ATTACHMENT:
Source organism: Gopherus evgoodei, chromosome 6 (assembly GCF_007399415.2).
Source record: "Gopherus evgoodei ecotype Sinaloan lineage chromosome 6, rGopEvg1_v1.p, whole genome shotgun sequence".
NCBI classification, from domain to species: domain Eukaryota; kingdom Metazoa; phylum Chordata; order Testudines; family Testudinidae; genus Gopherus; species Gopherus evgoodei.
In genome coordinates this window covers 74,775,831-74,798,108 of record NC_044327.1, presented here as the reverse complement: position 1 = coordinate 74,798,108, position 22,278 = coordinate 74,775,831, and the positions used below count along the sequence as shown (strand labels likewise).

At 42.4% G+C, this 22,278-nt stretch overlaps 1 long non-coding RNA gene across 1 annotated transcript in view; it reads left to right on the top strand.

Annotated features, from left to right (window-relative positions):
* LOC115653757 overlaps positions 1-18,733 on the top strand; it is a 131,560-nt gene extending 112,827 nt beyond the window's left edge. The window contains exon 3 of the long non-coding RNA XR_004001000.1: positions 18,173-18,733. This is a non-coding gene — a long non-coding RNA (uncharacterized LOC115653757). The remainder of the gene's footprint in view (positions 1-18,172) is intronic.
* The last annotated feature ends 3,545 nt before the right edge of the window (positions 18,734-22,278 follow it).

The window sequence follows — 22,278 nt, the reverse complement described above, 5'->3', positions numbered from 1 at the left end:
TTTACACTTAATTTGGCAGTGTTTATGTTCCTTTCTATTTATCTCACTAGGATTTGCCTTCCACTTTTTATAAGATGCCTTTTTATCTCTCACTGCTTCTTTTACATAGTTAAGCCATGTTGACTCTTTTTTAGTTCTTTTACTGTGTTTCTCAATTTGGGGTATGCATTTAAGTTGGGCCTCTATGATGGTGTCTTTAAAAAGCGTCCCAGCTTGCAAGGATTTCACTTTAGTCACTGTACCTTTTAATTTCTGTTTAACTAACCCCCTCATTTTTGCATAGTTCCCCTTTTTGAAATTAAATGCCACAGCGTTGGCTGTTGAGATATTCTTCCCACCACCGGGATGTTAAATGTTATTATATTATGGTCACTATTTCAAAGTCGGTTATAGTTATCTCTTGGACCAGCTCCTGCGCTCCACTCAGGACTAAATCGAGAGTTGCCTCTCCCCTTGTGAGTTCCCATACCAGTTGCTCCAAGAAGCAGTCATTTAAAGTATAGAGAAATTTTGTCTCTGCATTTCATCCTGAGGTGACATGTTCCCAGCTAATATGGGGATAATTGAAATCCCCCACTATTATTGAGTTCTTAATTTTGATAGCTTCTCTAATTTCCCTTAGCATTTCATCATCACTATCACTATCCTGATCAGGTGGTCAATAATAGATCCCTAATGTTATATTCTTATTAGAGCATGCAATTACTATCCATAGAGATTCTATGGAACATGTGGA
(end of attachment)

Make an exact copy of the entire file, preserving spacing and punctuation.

Source organism: Gopherus evgoodei, chromosome 6 (assembly GCF_007399415.2).
Source record: "Gopherus evgoodei ecotype Sinaloan lineage chromosome 6, rGopEvg1_v1.p, whole genome shotgun sequence".
NCBI classification, from domain to species: domain Eukaryota; kingdom Metazoa; phylum Chordata; order Testudines; family Testudinidae; genus Gopherus; species Gopherus evgoodei.
In genome coordinates this window covers 74,775,831-74,798,108 of record NC_044327.1, presented here as the reverse complement: position 1 = coordinate 74,798,108, position 22,278 = coordinate 74,775,831, and the positions used below count along the sequence as shown (strand labels likewise).

At 42.4% G+C, this 22,278-nt stretch overlaps 1 long non-coding RNA gene across 1 annotated transcript in view; it reads left to right on the top strand.

Annotated features, from left to right (window-relative positions):
* LOC115653757 overlaps positions 1-18,733 on the top strand; it is a 131,560-nt gene extending 112,827 nt beyond the window's left edge. The window contains exon 3 of the long non-coding RNA XR_004001000.1: positions 18,173-18,733. This is a non-coding gene — a long non-coding RNA (uncharacterized LOC115653757). The remainder of the gene's footprint in view (positions 1-18,172) is intronic.
* The last annotated feature ends 3,545 nt before the right edge of the window (positions 18,734-22,278 follow it).

The window sequence follows — 22,278 nt, the reverse complement described above, 5'->3', positions numbered from 1 at the left end:
TTTACACTTAATTTGGCAGTGTTTATGTTCCTTTCTATTTATCTCACTAGGATTTGCCTTCCACTTTTTATAAGATGCCTTTTTATCTCTCACTGCTTCTTTTACATAGTTAAGCCATGTTGACTCTTTTTTAGTTCTTTTACTGTGTTTCTCAATTTGGGGTATGCATTTAAGTTGGGCCTCTATGATGGTGTCTTTAAAAAGCGTCCCAGCTTGCAAGGATTTCACTTTAGTCACTGTACCTTTTAATTTCTGTTTAACTAACCCCCTCATTTTTGCATAGTTCCCCTTTTTGAAATTAAATGCCACAGCGTTGGCTGTTGAGATATTCTTCCCACCACCGGGATGTTAAATGTTATTATATTATGGTCACTATTTCAAAGTCGGTTATAGTTATCTCTTGGACCAGCTCCTGCGCTCCACTCAGGACTAAATCGAGAGTTGCCTCTCCCCTTGTGAGTTCCCATACCAGTTGCTCCAAGAAGCAGTCATTTAAAGTATAGAGAAATTTTGTCTCTGCATTTCATCCTGAGGTGACATGTTCCCAGCTAATATGGGGATAATTGAAATCCCCCACTATTATTGAGTTCTTAATTTTGATAGCTTCTCTAATTTCCCTTAGCATTTCATCATCACTATCACTATCCTGATCAGGTGGTCAATAATAGATCCCTAATGTTATATTCTTATTAGAGCATGCAATTACTATCCATAGAGATTCTATGGAACATGTGGA